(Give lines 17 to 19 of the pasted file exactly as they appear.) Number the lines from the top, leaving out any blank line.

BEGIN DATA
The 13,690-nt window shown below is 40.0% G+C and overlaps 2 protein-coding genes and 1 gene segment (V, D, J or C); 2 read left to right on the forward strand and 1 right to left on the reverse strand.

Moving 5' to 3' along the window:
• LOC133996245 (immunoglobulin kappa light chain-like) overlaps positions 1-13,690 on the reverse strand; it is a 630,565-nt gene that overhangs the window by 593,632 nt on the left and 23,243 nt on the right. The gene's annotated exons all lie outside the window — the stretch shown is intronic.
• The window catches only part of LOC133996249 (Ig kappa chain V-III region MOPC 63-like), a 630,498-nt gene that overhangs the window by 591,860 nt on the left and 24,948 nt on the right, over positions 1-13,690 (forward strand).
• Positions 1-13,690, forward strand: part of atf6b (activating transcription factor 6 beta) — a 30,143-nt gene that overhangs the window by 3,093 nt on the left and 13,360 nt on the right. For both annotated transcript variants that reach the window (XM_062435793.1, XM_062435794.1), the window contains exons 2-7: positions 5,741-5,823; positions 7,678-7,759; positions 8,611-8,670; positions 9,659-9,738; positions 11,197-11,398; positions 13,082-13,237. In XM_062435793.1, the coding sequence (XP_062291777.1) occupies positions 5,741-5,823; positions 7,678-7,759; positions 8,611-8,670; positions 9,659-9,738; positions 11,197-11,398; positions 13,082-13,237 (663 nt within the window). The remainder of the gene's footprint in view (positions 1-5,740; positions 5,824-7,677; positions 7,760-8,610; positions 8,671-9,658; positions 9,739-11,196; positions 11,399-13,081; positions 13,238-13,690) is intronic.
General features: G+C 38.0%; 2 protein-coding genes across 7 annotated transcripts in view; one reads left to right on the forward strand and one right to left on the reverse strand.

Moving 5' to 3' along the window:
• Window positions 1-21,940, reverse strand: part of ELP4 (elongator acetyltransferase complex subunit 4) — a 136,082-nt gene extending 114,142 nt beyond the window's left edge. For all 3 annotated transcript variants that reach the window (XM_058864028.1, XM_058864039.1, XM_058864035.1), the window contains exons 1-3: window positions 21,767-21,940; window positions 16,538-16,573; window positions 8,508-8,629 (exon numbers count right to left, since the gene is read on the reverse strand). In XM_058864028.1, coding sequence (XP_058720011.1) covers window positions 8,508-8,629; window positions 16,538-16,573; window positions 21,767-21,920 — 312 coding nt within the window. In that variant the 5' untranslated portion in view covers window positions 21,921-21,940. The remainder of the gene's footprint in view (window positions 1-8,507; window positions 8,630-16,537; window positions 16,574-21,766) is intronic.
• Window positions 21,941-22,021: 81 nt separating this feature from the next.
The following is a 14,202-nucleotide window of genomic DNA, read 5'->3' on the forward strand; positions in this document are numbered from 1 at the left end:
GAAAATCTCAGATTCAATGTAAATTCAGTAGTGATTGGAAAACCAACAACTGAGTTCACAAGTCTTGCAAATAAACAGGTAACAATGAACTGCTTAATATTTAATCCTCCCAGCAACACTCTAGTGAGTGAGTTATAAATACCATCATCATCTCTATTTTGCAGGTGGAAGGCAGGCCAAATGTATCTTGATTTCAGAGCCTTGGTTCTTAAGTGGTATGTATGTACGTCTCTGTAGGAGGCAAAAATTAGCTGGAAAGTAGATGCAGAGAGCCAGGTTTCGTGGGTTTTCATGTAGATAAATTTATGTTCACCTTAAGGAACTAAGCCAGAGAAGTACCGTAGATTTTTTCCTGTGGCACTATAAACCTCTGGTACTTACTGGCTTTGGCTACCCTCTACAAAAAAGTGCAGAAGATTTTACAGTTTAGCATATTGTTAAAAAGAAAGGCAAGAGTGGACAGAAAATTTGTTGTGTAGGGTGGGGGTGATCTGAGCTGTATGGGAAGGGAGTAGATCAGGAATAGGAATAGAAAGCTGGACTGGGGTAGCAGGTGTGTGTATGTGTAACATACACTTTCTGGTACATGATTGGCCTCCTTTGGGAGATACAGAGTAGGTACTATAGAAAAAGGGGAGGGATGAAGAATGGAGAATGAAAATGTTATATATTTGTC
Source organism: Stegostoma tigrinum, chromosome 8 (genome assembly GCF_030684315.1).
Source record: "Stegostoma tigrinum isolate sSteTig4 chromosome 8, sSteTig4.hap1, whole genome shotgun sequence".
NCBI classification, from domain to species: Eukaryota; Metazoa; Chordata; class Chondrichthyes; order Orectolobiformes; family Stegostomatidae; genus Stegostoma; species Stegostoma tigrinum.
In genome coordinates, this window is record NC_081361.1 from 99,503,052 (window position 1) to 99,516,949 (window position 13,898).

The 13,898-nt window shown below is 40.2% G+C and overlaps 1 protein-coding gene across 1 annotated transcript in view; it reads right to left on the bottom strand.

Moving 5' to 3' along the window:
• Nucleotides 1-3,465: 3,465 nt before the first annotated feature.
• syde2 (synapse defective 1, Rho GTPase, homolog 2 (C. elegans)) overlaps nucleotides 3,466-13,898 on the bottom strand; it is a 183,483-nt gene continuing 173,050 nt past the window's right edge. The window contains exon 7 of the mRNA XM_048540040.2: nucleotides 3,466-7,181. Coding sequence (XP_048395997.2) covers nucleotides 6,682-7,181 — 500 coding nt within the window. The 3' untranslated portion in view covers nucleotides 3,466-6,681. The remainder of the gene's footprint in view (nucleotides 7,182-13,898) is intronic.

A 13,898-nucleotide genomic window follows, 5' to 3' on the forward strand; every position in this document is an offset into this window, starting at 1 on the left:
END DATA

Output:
Moving 5' to 3' along the window:
• Nucleotides 1-3,465: 3,465 nt before the first annotated feature.
• syde2 (synapse defective 1, Rho GTPase, homolog 2 (C. elegans)) overlaps nucleotides 3,466-13,898 on the bottom strand; it is a 183,483-nt gene continuing 173,050 nt past the window's right edge. The window contains exon 7 of the mRNA XM_048540040.2: nucleotides 3,466-7,181. Coding sequence (XP_048395997.2) covers nucleotides 6,682-7,181 — 500 coding nt within the window. The 3' untranslated portion in view covers nucleotides 3,466-6,681. The remainder of the gene's footprint in view (nucleotides 7,182-13,898) is intronic.